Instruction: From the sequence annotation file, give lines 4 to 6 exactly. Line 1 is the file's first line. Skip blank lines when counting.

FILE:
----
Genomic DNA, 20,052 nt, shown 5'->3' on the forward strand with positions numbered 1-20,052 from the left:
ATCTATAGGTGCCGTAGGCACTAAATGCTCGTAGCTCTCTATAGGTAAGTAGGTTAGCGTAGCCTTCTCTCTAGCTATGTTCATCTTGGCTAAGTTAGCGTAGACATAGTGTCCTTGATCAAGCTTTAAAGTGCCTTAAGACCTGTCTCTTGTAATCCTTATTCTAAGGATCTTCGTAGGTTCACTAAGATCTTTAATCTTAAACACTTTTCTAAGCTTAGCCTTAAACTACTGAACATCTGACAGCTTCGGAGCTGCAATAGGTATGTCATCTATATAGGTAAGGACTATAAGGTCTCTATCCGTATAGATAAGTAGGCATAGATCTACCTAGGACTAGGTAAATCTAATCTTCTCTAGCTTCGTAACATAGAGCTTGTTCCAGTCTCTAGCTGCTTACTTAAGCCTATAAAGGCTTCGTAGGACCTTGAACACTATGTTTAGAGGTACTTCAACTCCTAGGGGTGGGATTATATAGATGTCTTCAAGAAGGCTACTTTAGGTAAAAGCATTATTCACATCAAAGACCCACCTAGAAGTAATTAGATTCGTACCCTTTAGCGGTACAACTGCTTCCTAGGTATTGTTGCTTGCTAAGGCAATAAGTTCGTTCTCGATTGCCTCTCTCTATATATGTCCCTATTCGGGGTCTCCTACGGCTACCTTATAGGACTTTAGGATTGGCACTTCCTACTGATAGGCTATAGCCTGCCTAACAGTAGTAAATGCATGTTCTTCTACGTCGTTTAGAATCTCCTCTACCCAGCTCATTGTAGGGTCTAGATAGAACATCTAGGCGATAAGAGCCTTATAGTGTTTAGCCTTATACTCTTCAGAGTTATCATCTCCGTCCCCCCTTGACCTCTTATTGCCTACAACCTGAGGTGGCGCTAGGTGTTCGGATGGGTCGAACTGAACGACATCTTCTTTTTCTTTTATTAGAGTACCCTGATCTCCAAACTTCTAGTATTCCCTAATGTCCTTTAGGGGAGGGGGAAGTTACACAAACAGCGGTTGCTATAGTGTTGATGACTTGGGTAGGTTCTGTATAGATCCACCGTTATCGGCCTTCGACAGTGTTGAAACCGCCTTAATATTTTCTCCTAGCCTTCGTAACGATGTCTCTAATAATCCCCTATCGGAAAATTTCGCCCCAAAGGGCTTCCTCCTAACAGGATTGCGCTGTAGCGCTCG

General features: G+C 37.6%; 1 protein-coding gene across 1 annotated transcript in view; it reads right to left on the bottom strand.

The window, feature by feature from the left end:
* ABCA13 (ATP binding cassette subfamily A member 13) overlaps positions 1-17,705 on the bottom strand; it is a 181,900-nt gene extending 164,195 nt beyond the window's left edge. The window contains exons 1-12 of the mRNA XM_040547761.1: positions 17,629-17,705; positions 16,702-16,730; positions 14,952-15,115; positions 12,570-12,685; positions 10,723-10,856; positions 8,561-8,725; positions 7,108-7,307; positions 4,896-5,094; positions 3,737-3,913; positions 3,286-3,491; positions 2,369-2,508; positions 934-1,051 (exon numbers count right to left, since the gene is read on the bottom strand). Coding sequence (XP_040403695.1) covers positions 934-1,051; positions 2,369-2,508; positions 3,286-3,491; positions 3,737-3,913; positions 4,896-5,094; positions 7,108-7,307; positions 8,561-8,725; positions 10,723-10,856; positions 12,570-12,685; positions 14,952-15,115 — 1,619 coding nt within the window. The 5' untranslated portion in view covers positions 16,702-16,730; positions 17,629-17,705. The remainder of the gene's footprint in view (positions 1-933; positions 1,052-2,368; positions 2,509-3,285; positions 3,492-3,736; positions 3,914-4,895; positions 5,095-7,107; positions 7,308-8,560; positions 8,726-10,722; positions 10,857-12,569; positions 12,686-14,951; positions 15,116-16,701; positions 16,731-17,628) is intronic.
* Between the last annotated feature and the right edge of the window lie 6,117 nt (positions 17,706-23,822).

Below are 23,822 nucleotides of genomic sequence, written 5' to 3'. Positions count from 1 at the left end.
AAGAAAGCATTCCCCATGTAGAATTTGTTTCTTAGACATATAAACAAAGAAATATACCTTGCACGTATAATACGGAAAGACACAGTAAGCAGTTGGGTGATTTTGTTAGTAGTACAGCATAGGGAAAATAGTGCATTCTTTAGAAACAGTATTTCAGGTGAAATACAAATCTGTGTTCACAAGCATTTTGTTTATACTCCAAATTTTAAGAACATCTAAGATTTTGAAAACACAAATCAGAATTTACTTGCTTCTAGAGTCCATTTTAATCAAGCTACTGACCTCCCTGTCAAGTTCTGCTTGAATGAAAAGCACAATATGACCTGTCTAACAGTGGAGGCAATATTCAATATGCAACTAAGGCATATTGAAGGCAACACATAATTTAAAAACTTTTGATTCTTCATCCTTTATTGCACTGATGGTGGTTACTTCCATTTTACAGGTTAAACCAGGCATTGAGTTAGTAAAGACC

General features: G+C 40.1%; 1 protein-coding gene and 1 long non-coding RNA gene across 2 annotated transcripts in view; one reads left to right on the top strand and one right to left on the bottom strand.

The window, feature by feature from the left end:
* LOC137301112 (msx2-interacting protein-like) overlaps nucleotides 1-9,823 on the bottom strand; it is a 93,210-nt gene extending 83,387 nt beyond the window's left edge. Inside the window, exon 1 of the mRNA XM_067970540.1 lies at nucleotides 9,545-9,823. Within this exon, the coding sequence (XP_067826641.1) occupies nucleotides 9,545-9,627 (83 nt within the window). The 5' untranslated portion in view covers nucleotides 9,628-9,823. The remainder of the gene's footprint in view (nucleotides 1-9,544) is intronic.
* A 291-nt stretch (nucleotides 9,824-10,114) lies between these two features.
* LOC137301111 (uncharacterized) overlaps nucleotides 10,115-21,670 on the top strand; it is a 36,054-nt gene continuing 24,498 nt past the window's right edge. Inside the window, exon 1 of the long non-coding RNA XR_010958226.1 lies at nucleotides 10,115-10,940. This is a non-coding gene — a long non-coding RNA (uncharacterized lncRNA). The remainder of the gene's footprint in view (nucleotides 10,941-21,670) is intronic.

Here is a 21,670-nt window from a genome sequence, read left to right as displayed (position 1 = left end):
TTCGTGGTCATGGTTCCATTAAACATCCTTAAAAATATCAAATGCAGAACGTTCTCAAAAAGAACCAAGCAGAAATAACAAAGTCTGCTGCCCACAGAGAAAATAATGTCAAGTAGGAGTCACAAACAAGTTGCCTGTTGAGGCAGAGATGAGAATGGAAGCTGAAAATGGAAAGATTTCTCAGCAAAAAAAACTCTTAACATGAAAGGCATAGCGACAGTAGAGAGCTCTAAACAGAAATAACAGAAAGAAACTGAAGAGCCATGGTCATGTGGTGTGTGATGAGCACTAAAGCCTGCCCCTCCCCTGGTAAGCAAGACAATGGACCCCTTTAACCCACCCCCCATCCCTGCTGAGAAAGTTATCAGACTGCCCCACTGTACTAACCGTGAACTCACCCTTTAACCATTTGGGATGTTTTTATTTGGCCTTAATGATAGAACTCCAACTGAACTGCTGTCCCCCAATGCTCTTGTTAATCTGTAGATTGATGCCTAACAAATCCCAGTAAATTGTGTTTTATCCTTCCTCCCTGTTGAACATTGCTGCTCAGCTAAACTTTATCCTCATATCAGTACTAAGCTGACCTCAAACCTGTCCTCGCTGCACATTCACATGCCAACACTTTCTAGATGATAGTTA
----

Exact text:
The window, feature by feature from the left end:
* ABCA13 (ATP binding cassette subfamily A member 13) overlaps positions 1-17,705 on the bottom strand; it is a 181,900-nt gene extending 164,195 nt beyond the window's left edge. The window contains exons 1-12 of the mRNA XM_040547761.1: positions 17,629-17,705; positions 16,702-16,730; positions 14,952-15,115; positions 12,570-12,685; positions 10,723-10,856; positions 8,561-8,725; positions 7,108-7,307; positions 4,896-5,094; positions 3,737-3,913; positions 3,286-3,491; positions 2,369-2,508; positions 934-1,051 (exon numbers count right to left, since the gene is read on the bottom strand). Coding sequence (XP_040403695.1) covers positions 934-1,051; positions 2,369-2,508; positions 3,286-3,491; positions 3,737-3,913; positions 4,896-5,094; positions 7,108-7,307; positions 8,561-8,725; positions 10,723-10,856; positions 12,570-12,685; positions 14,952-15,115 — 1,619 coding nt within the window. The 5' untranslated portion in view covers positions 16,702-16,730; positions 17,629-17,705. The remainder of the gene's footprint in view (positions 1-933; positions 1,052-2,368; positions 2,509-3,285; positions 3,492-3,736; positions 3,914-4,895; positions 5,095-7,107; positions 7,308-8,560; positions 8,726-10,722; positions 10,857-12,569; positions 12,686-14,951; positions 15,116-16,701; positions 16,731-17,628) is intronic.
* Between the last annotated feature and the right edge of the window lie 6,117 nt (positions 17,706-23,822).